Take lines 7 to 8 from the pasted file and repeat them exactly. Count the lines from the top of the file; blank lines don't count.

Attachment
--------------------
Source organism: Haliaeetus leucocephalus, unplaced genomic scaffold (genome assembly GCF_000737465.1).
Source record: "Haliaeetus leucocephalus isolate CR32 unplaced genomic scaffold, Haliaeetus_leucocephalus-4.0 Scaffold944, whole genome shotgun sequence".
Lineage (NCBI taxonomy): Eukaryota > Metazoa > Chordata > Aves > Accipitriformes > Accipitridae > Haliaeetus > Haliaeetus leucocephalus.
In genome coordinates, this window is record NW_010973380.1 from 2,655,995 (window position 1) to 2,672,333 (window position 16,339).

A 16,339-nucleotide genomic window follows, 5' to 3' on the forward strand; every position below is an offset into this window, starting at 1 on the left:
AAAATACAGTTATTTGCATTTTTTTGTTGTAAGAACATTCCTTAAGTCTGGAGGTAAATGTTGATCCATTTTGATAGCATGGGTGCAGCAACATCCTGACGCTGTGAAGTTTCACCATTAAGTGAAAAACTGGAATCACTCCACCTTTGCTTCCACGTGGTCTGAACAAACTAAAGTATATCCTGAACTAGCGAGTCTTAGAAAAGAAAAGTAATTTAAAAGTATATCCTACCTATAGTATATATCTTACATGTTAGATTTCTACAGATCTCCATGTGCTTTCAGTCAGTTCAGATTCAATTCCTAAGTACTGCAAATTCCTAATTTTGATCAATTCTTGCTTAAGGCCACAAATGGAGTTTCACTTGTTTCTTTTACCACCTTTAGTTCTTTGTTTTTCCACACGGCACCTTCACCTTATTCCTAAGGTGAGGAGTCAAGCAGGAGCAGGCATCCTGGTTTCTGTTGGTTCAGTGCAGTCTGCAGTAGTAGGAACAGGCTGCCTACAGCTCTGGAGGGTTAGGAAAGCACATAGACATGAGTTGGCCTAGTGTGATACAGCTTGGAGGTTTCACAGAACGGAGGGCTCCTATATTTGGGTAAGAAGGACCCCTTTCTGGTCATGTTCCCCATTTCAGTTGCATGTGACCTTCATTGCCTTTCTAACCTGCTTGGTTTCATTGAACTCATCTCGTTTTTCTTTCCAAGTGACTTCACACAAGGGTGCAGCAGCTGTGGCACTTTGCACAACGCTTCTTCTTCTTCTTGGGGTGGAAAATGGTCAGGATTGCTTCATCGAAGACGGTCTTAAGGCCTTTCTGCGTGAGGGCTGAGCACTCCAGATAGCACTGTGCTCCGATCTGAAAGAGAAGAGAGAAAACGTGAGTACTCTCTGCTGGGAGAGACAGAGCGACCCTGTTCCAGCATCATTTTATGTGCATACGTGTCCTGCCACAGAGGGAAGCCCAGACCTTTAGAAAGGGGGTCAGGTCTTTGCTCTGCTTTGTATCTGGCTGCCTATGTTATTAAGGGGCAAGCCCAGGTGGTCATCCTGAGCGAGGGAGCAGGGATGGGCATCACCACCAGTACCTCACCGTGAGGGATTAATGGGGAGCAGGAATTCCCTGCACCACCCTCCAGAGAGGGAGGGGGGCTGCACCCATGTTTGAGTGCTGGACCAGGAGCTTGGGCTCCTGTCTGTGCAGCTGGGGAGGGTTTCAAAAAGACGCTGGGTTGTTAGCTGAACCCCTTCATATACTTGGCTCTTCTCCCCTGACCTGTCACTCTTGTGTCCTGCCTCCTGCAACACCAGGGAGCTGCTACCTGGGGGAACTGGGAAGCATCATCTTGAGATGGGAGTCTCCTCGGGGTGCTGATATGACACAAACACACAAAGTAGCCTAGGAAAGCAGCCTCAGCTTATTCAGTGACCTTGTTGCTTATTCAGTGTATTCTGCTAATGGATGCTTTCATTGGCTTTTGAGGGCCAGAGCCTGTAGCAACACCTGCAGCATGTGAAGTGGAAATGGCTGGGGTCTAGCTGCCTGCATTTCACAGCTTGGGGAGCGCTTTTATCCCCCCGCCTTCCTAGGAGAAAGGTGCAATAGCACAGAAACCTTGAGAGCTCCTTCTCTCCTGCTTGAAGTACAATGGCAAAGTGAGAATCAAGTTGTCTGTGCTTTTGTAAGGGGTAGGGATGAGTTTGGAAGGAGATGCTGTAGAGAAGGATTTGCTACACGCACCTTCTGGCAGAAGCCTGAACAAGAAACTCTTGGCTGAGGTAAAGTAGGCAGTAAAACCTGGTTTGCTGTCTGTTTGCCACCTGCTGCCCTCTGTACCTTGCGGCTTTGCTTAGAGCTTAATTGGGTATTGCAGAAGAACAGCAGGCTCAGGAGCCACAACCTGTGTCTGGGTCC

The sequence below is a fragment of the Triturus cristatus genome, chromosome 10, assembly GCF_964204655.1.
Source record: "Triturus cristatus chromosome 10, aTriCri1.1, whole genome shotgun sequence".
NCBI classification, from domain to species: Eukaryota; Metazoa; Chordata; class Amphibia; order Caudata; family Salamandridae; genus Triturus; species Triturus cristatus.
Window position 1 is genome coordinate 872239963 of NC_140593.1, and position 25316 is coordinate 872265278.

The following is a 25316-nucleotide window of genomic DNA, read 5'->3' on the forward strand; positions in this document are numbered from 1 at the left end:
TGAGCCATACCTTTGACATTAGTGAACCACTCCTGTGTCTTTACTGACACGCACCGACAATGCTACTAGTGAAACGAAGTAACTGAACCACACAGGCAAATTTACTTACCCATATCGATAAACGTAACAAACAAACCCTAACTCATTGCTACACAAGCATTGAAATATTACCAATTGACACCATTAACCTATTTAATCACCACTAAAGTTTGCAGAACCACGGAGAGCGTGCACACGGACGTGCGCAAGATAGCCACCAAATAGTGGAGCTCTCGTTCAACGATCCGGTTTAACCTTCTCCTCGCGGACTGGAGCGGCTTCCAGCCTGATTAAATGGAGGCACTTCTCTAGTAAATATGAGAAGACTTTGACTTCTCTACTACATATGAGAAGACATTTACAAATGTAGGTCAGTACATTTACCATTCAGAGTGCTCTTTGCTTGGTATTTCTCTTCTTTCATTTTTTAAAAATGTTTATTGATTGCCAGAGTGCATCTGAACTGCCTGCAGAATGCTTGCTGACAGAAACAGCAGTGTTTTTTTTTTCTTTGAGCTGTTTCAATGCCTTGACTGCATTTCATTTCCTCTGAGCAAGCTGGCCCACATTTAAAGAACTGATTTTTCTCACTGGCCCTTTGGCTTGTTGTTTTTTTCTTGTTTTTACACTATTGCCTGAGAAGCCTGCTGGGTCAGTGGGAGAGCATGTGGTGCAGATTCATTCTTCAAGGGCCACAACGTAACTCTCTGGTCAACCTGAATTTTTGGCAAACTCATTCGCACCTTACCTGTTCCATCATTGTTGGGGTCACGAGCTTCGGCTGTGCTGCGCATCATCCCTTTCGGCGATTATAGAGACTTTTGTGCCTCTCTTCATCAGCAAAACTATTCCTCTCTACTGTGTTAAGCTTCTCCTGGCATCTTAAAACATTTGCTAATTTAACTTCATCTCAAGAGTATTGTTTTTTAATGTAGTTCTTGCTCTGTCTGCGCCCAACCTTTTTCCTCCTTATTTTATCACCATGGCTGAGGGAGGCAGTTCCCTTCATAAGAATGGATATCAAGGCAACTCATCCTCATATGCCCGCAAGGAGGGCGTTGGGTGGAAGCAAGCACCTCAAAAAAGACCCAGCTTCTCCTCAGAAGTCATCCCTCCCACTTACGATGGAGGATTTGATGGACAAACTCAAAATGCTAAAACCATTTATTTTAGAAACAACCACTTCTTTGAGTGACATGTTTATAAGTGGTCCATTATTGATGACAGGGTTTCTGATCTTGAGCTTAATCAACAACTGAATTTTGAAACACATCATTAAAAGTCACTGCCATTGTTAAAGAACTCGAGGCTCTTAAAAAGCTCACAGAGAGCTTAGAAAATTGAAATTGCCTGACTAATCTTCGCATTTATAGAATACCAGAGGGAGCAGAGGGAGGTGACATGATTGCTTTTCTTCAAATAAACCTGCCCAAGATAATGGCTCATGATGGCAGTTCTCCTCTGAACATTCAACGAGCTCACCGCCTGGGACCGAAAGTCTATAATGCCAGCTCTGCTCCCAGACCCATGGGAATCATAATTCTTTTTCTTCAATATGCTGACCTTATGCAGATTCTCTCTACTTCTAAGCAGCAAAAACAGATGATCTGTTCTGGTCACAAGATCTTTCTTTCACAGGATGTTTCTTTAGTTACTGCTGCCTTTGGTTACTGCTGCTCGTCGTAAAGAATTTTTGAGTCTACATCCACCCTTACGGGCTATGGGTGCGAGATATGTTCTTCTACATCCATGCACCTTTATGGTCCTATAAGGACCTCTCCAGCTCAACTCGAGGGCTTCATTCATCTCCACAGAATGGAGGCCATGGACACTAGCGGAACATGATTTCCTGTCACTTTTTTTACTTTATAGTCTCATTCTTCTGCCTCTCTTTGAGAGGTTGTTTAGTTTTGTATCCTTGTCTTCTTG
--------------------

The sequence below is a fragment of the Triturus cristatus genome, chromosome 10, assembly GCF_964204655.1.
Source record: "Triturus cristatus chromosome 10, aTriCri1.1, whole genome shotgun sequence".